IEA wants Government to introduce voluntary road pricing | Smart Highways Magazine: Industry News

IEA wants Government to introduce voluntary road pricing

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Research carried out by the Institute of Economic Affairs shows that the introduction of a voluntary pricing mechanism for road usage would have a sizeable impact on traffic and congestion.

The report, entitled Moving the Road Sector into the Market Economy, has been written by leading transport economist Gabriel Roth and highlights important lessons for UK policy makers in tackling chronic road congestion through the introduction of road pricing.

The research calls for customers, not governments, to determine the amounts and locations of infrastructure expansion.

Findings include:

  • 90% of passenger traffic and over 60% of freight movement is by road, compared to 8% and 10% by rail, respectively. Despite this, government spending on roads is just a third higher than on the railways.
  • Britain’s roads have become the most crowded in Europe, with congestion costing around £20 billion a year in the UK.
  • Road development has been hamstrung by the government
  • Road users are not getting the benefits of competition. Governments are all too easily swayed by political considerations, which do not take into account what is best for drivers.
  • Despite a shortage of roads, suppliers are disincentivised from providing additional capacity because investment is constrained by government policy.

The research recommends the following:

  • Private providers should be allowed to enter the market and compete on equal terms with government providers. Prices determined by supply and demand are crucial to allocate scarce road space and signal shortages, alleviating traffic congestion for road-users.
  • Voluntary mileage-based tolls
  • Drivers who opt to use toll roads could receive an exemption from vehicle taxes. A voluntary system such as this could test road-users’ reactions and allow private firms to test out equipment and billing technology. The current operation of mobile phone networks could be replicated in achieving a system for road pricing.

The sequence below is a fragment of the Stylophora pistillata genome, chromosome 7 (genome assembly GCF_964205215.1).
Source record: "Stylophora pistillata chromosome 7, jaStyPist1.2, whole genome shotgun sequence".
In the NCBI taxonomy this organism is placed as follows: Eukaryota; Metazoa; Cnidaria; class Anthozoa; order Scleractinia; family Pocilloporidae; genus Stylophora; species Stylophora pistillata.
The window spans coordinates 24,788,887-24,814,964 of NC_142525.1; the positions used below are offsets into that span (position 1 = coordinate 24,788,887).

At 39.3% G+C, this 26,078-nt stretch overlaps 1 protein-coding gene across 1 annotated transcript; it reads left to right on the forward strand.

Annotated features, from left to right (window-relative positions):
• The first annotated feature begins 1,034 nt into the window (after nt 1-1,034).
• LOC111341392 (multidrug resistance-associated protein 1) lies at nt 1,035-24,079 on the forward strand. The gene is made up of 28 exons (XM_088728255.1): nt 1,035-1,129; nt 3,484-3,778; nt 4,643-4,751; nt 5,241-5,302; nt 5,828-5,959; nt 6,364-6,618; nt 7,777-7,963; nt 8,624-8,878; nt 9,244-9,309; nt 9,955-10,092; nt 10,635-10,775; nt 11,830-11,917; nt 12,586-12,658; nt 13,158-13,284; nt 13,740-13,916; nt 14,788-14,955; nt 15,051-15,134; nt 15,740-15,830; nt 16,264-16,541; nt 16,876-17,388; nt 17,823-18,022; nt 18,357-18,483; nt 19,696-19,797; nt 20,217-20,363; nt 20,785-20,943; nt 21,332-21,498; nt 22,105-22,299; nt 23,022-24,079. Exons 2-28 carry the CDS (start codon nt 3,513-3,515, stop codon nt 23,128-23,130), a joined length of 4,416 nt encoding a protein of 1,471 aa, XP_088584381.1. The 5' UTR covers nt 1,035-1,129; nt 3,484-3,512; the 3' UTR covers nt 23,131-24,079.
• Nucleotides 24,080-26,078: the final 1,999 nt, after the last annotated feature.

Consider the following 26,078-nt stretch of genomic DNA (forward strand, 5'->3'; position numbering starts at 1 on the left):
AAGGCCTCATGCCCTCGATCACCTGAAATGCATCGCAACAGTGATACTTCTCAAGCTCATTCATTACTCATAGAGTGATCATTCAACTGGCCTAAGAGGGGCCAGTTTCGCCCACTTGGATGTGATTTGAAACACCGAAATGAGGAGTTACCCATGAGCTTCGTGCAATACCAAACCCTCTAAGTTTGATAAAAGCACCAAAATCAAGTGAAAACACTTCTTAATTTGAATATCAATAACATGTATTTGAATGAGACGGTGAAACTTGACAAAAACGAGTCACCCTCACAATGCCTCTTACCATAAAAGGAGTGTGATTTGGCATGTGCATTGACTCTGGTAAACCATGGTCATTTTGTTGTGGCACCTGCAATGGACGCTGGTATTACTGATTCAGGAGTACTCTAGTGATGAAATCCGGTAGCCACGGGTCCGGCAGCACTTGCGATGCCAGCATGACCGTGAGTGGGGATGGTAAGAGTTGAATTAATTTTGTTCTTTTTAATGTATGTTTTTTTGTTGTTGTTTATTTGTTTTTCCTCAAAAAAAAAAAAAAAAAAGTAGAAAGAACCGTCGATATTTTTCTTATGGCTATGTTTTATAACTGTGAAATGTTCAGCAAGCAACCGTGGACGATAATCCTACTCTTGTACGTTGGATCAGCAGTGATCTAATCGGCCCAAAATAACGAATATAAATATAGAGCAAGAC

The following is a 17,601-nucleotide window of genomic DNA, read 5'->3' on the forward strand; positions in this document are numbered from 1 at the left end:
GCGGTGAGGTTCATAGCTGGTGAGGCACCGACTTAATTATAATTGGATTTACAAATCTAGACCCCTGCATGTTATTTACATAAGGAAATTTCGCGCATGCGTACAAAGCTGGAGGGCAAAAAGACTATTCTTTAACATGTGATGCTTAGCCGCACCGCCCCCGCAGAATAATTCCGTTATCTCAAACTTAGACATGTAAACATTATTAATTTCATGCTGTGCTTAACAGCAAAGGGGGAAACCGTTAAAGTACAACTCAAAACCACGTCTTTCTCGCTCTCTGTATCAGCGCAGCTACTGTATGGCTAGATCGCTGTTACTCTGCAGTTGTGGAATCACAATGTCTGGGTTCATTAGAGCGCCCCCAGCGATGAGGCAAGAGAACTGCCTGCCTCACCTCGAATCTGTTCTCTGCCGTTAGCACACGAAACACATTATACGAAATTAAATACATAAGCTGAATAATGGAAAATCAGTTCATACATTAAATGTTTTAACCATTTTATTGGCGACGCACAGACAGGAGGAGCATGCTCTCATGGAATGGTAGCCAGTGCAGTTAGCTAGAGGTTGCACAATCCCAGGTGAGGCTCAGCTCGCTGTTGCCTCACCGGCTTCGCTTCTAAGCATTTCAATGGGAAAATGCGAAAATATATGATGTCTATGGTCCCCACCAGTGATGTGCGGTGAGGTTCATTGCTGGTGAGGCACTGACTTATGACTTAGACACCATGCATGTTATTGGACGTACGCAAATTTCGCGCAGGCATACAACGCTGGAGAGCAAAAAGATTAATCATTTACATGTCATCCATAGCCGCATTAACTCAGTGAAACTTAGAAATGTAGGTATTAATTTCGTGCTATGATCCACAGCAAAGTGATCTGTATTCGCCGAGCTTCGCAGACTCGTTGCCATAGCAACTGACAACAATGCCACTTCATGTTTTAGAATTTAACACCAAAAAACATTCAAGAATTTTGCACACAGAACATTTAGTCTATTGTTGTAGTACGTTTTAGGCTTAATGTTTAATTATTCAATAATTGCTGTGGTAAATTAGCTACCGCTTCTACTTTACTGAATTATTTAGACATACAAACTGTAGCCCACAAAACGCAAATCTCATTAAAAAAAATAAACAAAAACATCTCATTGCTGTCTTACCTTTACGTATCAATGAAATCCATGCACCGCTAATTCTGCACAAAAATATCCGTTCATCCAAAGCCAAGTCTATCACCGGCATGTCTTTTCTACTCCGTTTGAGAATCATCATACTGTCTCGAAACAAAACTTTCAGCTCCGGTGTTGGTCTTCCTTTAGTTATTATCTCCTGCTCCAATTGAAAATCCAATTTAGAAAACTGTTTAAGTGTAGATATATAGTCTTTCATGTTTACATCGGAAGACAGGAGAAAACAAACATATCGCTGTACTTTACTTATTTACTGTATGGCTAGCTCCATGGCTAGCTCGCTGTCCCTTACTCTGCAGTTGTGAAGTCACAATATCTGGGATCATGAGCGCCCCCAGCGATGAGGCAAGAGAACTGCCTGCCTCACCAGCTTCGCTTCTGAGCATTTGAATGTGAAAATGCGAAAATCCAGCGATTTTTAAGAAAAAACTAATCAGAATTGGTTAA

• Tolled express lanes
  • Private road providers could build these where government roads are congested. If just 20% of drivers opted to use these, it would have a substantial impact on congestion. Many customers would be prepared to obtain quicker travel by paying more to drive on commercially provided roads.

Commenting on the research, Dr Richard Wellings, head of transport at the Institute of Economic Affairs, said: “For too long motorists have been used as a cash cow by successive governments which have received vast sums in fuel duty but have invested relatively small amounts in the road network. Moving the road sector into the market economy would mean higher investment, lower taxes, less congestion and a much better overall deal for road users.”

Mark Littlewood, director general at the Institute of Economic Affairs, added:

“Rather than taxing motorists so heavily, we should encourage moves to a pay-as-you-go system of pricing. Imagine if, instead of paying directly for each purchase, we all paid for annual season tickets to our local supermarket and could then just help ourselves to whatever we wanted. The result would be gross inefficiency and even chaos. To keep our traffic flowing and to encourage the appropriate expansion of our transport network, we need road pricing to begin to replace upfront, one off taxes.”


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